“The UN can play an important role in mobilizing resources for financing the efforts of the member states to counter the effects of the pandemic on the poor and vulnerable in their own countries”, said Dr Sen.
The projected rise in poverty is also undermining one of the UN’s 17 Sustainable Development Goals (SDGs) which targets the eradication of extreme poverty and hunger by 2030. According to the World Bank, “extreme poverty” is defined as living on less than $1.90 a day. This increase in poverty would be the first since 1998, when the Asian financial crisis shook the global economy.
Before the pandemic struck, the extreme poverty rate was expected to drop to 7.9% in 2020. But now it is likely to affect between 9.1% and 9.4% of the world’s population this year, according to the bank’s biennial ‘Poverty and Shared Prosperity Report’. Its president, David Malpass, said, “The pandemic and global recession may cause over 1.4% of the world’s population to fall into extreme poverty.” To reverse this “serious setback”, countries would need to prepare for a different economy post-Covid, by allowing capital, labor, skills and innovation to move into new businesses and sectors.
Malpass offered World Bank grants and low-interest loans to developing countries, worth $160 billion to help more than 100 poorer countries tackle the crisis.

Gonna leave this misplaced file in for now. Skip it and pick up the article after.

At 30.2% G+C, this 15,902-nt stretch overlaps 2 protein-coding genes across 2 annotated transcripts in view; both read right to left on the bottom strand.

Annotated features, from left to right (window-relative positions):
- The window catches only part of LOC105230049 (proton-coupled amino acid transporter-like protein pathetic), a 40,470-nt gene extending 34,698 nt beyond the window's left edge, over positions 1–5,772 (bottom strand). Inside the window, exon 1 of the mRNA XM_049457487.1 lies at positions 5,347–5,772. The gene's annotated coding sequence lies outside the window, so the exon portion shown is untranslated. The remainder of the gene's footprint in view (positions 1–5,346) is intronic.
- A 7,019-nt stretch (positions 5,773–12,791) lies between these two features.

According to Ben Phillips, author of ‘How to Fight Inequality’, however, the concentration of wealth amongst a handful of oligarchs, and the spread of impoverishment to hundreds of millions more people, are not the disconnected coincidences, but are two sides of the same bad penny.
COVID-19 has not created obscene inequality, it has just supercharged it. In this systemic crisis, the healing impact of philanthropy will be no greater than a novelty sticking plaster on a gaping wound.
As the Pope, the UN Secretary-General, the President of Ireland and the Prime Minister of New Zealand have all pointed out, there is only one non-disastrous way out of this, and that is a rebalancing of economies to serve ordinary people, he noted. “That is absolutely doable – indeed, we’ve done it before – but markets cannot self-correct, and elites never bestow a fair economy from on high. Only pressure from ordinary people can produce an economy that is humane and safe.”
Dereje Alemayehu, Executive Coordinator, Global Alliance for Tax Justice, told IPS inequality is rising in every country; so also, is the income of billionaires. These are causally linked.
“Multinationals and the wealthy do not pay their share of taxes, thus depriving countries the public revenue needed to address inequality.” Furthermore, the prevailing international financial architecture denies developing countries their right to tax their share in global profit of multinationals. To adequately address inequality, national governments should introduce progress and redistributive tax systems. But his would not be enough.
“Developing countries should also reclaim their taxing rights on global profit. For this, a UN led intergovernmental process, in which member states participate on an equal footing, should be established to pave the way for the reform international tax rules and standards,” said Alemayehu, who is also Senior Advisor – Economic Policy at Tax Justice Network Africa.